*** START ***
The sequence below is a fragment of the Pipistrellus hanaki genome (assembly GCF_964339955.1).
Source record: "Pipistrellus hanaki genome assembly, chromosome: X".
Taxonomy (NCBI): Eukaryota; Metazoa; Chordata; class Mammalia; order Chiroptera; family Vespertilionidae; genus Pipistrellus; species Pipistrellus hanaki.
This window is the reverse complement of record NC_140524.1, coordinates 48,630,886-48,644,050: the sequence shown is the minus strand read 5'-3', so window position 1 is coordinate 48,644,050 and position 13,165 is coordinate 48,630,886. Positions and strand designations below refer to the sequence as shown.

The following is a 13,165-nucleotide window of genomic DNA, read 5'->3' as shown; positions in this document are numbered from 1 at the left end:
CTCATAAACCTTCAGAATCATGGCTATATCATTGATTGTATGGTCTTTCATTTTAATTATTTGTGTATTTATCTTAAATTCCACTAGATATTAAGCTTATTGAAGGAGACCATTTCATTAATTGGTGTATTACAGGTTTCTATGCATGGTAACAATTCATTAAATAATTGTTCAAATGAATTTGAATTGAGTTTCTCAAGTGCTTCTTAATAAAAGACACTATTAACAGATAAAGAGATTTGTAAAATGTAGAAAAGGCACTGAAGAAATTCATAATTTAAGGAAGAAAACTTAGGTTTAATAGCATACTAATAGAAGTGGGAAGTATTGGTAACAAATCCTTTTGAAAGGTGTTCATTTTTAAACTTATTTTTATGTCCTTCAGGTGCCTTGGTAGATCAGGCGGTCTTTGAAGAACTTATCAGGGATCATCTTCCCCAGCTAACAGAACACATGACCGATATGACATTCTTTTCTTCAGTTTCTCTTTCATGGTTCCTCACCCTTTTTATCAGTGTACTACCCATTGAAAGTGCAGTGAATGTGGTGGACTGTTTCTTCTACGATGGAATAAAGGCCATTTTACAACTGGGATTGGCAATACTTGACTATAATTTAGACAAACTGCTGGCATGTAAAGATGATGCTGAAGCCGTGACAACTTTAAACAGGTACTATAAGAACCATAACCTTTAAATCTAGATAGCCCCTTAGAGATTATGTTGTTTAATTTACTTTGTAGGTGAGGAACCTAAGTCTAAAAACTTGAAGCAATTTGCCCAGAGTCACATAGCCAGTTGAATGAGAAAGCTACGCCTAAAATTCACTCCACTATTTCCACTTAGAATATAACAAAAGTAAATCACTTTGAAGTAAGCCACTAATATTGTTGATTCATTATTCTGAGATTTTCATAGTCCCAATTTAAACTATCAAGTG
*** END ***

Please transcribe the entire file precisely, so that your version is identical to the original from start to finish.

The sequence below is a fragment of the Pipistrellus hanaki genome (assembly GCF_964339955.1).
Source record: "Pipistrellus hanaki genome assembly, chromosome: X".
Taxonomy (NCBI): Eukaryota; Metazoa; Chordata; class Mammalia; order Chiroptera; family Vespertilionidae; genus Pipistrellus; species Pipistrellus hanaki.
This window is the reverse complement of record NC_140524.1, coordinates 48,630,886-48,644,050: the sequence shown is the minus strand read 5'-3', so window position 1 is coordinate 48,644,050 and position 13,165 is coordinate 48,630,886. Positions and strand designations below refer to the sequence as shown.

The following is a 13,165-nucleotide window of genomic DNA, read 5'->3' as shown; positions in this document are numbered from 1 at the left end:
CTCATAAACCTTCAGAATCATGGCTATATCATTGATTGTATGGTCTTTCATTTTAATTATTTGTGTATTTATCTTAAATTCCACTAGATATTAAGCTTATTGAAGGAGACCATTTCATTAATTGGTGTATTACAGGTTTCTATGCATGGTAACAATTCATTAAATAATTGTTCAAATGAATTTGAATTGAGTTTCTCAAGTGCTTCTTAATAAAAGACACTATTAACAGATAAAGAGATTTGTAAAATGTAGAAAAGGCACTGAAGAAATTCATAATTTAAGGAAGAAAACTTAGGTTTAATAGCATACTAATAGAAGTGGGAAGTATTGGTAACAAATCCTTTTGAAAGGTGTTCATTTTTAAACTTATTTTTATGTCCTTCAGGTGCCTTGGTAGATCAGGCGGTCTTTGAAGAACTTATCAGGGATCATCTTCCCCAGCTAACAGAACACATGACCGATATGACATTCTTTTCTTCAGTTTCTCTTTCATGGTTCCTCACCCTTTTTATCAGTGTACTACCCATTGAAAGTGCAGTGAATGTGGTGGACTGTTTCTTCTACGATGGAATAAAGGCCATTTTACAACTGGGATTGGCAATACTTGACTATAATTTAGACAAACTGCTGGCATGTAAAGATGATGCTGAAGCCGTGACAACTTTAAACAGGTACTATAAGAACCATAACCTTTAAATCTAGATAGCCCCTTAGAGATTATGTTGTTTAATTTACTTTGTAGGTGAGGAACCTAAGTCTAAAAACTTGAAGCAATTTGCCCAGAGTCACATAGCCAGTTGAATGAGAAAGCTACGCCTAAAATTCACTCCACTATTTCCACTTAGAATATAACAAAAGTAAATCACTTTGAAGTAAGCCACTAATATTGTTGATTCATTATTCTGAGATTTTCATAGTCCCAATTTAAACTATCAAGTG